Two young Libyans whose rap music is broadcast to the front line by rebel Benghazi radio hope they are helping to maintain the morale of fighters outgunned by Muammar Gaddafi’s forces.
“Rap does not physically change things, but it invigorates the soul of people fighting and sends a message to all Libyans,” said 16-year-old Imad Abbar, sitting perched on a paint can in the patio of his home in Benghazi.
Hamza Sisi agreed, and the lyrics that he wrote in Arabic for their rap song Shamat Al-Medina, or Candles of the City, say it all:
The candles of the city shine to tell the world what we want.
The candles of the city won’t rest and won’t give up.
The blood of the fighters is our own.
We won’t surrender until the regime falls.
“I have friends who fought in Benghazi and others currently on the front line and this pushed me to write the song as a sign of respect to them,” the 22-year-old said.
“My words are reaching the front and encouraging people,” said the shy young man dressed in a jacket, jeans and sneakers — a remarkably European look in a country cut off from the world for decades and where traditions run deep.
Although he is proud that his rap beats out of Benghazi’s radio — one of the free radios working in the town since the uprising started in February — Sisi dismisses his contribution to the Libyan revolution as “not much,” saying he would rather join the ranks of the rebels and battle against Gaddafi’s troops.
“I would fight but we are only two brothers and one is already on the front line, so I have to stay home and take care of my family,” he said with a glance at his father who was watching the interview from the doorway.
Sisi has been rapping since 2004 while Abbar’s first taste of the music was in Italy, where he lived a few years with his father, who had a band.
The two met when Abbar returned to Libya and settled in Benghazi, now the center of the uprising against Gaddafi. They record their songs in a small amateur studio, equipped with a keyboard and a computer, in Sisi’s house.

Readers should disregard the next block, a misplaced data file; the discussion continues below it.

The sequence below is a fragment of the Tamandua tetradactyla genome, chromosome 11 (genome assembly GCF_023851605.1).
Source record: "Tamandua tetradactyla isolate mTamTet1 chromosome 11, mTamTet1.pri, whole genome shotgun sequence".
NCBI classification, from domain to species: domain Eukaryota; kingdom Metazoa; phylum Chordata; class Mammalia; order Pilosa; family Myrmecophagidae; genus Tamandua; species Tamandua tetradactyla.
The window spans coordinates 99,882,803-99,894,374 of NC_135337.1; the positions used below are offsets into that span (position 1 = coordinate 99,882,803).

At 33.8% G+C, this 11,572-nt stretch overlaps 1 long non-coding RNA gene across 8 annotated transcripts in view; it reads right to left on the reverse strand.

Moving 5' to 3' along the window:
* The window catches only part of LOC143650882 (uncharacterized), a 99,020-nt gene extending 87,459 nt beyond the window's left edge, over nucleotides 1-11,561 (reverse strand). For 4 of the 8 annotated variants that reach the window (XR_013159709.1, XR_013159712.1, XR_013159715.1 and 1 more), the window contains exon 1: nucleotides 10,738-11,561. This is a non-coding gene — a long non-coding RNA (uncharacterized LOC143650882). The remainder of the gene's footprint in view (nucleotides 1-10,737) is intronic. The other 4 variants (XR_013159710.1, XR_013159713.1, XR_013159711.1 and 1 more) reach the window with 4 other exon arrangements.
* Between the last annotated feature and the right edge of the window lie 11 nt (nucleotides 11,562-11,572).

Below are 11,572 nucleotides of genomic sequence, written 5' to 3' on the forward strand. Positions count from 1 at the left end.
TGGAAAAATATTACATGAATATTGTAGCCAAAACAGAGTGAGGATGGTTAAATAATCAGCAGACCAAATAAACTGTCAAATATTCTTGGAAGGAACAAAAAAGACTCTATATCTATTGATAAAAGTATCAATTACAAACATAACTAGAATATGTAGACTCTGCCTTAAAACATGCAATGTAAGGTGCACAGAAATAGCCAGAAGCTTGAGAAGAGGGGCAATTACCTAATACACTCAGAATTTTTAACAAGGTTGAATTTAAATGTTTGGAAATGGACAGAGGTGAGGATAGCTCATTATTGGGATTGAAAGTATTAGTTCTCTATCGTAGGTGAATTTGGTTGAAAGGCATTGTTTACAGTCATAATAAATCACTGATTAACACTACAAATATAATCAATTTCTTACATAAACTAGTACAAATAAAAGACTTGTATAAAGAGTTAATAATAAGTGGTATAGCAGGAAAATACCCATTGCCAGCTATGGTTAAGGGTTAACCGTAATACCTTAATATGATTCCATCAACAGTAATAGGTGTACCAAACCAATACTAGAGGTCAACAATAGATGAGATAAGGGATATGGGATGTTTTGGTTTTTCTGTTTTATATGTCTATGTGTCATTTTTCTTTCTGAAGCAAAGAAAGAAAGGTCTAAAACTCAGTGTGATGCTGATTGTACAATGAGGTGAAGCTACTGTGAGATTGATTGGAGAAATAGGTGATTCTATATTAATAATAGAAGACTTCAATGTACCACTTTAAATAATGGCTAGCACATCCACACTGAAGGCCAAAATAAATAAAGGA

As for Libya’s rap scene, Abbar says there are many young men rapping in Benghazi, Tripoli and other cities, adding that they all keep in touch with each other, but “few” are any good.
He says rap is a relatively new phenomenon in Libya and that the regime is not thrilled at the talk-back tendencies of this music trend.
“In the past, this was very difficult to do. Anyone who said anything against the regime spent the rest of his life in prison,” said Abbar. “The revolution expresses how we feel and that is what rap is about: expressing how you feel. And now we are not afraid.”
Although rebels are currently on the retreat and the front line is creeping closer to Benghazi, the duo share an upbeat outlook.
“The future is in the hands of youth,” said Sisi, adding that he hopes his voice will one day “reach the whole world. I’d love to sing in other countries of the region and in Europe. But for now I prefer to do it in Libya and support my brothers who are fighting.”
Abbar is more modest in his expectations. “Inshallah, things will get better. I hope that in the future there are more rappers on the street. That is my dream.”